Bales round and square

“What do you know about a field of wheat, a poem of profane love, or the fear of being taken by the hand. What do you know?” These wonderful lyrics from the song “Pensieri e parole”, crafted by the great wordsmiths Lucio Battisti and Mogol, paint us a tender, loving picture of the summer fields, yellow with wheat. Whatever the cereal being grown, arable fields are one of the defining features of the Italian countryside. The crops grow, ripen, are harvested and threshed (now, thankfully, almost never by hand). The chaff – the waste, in other words – is then rolled into cylinders, those unmistakeable hay balls that will eventually become fodder for the animals. Until then, they stipple the countryside, one of the iconic images of the Tuscan summer, every bit as apt as sunflowers, poppies and fireflies. We also see square bales, but the cylindrical form is more classical, standing well over a metre tall and weighing more than 200 kilograms. In some cases, they can reach up to half a tonne.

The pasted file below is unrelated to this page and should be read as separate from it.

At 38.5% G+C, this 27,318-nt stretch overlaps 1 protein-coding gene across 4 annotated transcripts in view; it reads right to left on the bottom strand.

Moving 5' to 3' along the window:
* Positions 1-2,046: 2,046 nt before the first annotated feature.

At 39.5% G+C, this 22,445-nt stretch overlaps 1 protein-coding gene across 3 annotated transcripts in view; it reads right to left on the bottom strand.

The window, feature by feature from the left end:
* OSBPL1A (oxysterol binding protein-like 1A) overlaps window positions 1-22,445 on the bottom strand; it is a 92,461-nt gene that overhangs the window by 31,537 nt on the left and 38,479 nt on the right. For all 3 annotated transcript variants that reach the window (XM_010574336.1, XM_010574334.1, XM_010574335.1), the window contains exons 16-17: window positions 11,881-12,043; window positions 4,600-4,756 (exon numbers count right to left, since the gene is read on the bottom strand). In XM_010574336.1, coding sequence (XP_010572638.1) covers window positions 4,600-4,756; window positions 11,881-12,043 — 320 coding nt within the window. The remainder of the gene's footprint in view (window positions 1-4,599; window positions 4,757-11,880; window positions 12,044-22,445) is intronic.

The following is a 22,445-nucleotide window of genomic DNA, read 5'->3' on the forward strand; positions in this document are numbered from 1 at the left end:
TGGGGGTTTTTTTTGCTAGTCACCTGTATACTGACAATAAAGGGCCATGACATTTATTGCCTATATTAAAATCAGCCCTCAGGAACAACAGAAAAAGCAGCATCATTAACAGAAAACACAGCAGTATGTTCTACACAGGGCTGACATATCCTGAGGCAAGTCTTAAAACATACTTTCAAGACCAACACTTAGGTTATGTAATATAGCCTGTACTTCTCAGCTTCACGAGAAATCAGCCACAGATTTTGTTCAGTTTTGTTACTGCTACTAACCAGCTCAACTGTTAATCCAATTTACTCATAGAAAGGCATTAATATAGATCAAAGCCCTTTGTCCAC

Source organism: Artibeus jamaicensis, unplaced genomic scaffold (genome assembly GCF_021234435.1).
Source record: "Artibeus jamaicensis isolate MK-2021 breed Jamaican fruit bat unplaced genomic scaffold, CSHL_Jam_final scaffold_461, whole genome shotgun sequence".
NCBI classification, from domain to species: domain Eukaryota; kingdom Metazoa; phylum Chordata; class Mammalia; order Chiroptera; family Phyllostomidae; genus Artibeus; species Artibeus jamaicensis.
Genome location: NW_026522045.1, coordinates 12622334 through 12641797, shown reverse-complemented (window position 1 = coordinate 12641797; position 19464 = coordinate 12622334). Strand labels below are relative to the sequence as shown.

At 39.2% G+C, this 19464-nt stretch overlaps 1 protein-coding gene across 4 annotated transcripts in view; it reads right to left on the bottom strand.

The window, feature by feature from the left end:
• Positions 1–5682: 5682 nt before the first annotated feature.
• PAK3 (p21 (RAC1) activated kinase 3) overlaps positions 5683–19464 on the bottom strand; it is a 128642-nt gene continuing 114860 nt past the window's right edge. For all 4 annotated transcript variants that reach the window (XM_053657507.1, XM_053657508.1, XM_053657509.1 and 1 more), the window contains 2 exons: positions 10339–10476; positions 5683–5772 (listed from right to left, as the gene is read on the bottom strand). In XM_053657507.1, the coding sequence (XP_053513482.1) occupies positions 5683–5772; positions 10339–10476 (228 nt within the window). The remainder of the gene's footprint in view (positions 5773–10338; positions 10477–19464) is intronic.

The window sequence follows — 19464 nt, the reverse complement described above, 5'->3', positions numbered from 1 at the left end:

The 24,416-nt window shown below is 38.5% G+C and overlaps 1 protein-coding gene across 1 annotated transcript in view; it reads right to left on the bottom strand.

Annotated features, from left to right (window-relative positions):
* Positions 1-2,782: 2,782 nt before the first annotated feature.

Really, bales come in all shapes and sizes, be they slanted, prismatic, or boxy; the hay bound tighter or looser. At the more hipster rural festivals, they might even be used as seating. And they’re not necessarily only made of hay; straw is also an option too. Most of us are only vaguely aware of the difference, but it’s an important one: hay is dried grass, and is used to feed the animals, while straw is made of the cut crop stalks. It’s a waste product, and it can find other ends apart from bales: it can be used to make straw hats, flasks for traditional Tuscan wine bottles, or it might go into mulching. When mixed with animal droppings, it can be used as bedding in the stables, or in fertilizer. It’s also being tried as an alternative energy source, and even as a building material. We may remember that one of the Three Little Pigs built his house from straw, in fact the first that the wolf managed to blow down. But we’re learned since then: today, straw is combined with other, stronger materials, and it would now rebuff any huffing and puffing lupine, besides providing a wonderful source of insulation. It is, moreover, self-supporting, resistant to earthquakes, soundproof and, hard though it is to be believe, surprisingly fireproof. A few people, mostly handy, imaginative country folk, have also turned it to artistic ends: a great deal of so-called “poor art” is made from straw. After all, the people who made the aforementioned straw flasks for traditional Tuscan wine bottles were nothing if not artists. So to sum up, hay is mainly a foodstuff, and straw is primarily practical. But whatever they’re made of, the bales in an arable field have a poetry all of their own.